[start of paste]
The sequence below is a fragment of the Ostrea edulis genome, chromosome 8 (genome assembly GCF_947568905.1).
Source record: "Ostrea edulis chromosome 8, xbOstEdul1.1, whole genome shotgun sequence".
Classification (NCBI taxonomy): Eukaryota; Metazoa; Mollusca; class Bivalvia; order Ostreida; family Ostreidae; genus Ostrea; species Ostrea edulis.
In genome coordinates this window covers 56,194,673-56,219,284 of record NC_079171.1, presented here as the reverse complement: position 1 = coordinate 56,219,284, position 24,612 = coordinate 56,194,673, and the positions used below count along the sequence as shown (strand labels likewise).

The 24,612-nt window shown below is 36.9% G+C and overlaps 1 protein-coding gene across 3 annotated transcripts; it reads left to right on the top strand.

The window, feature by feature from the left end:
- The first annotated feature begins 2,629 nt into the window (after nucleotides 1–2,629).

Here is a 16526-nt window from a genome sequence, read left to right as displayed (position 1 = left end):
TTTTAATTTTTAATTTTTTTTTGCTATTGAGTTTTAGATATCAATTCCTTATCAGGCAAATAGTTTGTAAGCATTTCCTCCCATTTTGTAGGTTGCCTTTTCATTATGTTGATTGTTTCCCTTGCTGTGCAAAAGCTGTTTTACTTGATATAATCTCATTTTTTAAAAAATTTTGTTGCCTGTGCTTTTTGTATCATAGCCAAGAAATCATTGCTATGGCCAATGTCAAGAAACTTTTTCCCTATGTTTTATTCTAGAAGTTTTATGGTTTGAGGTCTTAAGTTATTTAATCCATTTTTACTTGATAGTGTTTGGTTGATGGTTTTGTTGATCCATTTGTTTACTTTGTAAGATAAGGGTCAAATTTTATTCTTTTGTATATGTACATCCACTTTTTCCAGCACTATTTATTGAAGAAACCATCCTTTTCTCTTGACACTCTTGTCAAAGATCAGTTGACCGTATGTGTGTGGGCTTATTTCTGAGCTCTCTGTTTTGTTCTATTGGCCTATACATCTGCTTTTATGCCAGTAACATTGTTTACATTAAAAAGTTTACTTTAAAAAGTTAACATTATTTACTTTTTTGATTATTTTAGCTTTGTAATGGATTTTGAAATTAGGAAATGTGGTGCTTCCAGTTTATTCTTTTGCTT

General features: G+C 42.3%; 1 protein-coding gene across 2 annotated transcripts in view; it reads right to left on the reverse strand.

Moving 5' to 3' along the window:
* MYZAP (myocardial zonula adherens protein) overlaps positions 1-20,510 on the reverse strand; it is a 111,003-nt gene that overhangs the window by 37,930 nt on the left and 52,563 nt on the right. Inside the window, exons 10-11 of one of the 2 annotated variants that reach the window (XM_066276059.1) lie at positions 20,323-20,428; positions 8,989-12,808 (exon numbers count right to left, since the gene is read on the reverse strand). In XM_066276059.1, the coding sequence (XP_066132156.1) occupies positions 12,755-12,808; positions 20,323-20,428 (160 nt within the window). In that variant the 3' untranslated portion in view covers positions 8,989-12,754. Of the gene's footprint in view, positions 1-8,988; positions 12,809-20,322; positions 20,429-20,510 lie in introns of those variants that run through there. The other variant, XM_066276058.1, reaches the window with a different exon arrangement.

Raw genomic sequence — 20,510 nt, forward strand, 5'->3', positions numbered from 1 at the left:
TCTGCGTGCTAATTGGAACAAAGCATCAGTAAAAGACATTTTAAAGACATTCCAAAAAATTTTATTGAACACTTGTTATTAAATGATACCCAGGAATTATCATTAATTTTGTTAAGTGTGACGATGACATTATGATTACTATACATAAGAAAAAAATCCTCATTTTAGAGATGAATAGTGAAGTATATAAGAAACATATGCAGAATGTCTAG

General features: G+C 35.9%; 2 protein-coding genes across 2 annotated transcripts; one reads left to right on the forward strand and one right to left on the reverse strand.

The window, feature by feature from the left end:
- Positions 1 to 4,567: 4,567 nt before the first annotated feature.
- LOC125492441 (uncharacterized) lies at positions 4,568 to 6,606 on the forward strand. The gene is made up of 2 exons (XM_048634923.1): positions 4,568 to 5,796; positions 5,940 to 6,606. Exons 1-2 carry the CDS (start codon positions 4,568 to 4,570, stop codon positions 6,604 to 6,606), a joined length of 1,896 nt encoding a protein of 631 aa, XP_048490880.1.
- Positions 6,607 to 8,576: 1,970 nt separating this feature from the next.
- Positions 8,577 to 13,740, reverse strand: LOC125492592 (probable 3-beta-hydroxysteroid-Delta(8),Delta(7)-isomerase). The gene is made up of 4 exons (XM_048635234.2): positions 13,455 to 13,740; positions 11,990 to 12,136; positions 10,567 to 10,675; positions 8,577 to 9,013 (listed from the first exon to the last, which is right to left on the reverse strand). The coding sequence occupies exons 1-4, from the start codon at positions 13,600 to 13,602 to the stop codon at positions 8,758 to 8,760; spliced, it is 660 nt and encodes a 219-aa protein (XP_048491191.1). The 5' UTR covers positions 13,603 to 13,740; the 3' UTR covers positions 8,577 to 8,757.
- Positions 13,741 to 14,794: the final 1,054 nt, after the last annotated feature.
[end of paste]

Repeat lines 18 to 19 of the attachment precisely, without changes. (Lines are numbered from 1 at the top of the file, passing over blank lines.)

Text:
- LOC125492441 (uncharacterized) lies at positions 4,568 to 6,606 on the forward strand. The gene is made up of 2 exons (XM_048634923.1): positions 4,568 to 5,796; positions 5,940 to 6,606. Exons 1-2 carry the CDS (start codon positions 4,568 to 4,570, stop codon positions 6,604 to 6,606), a joined length of 1,896 nt encoding a protein of 631 aa, XP_048490880.1.
- Positions 6,607 to 8,576: 1,970 nt separating this feature from the next.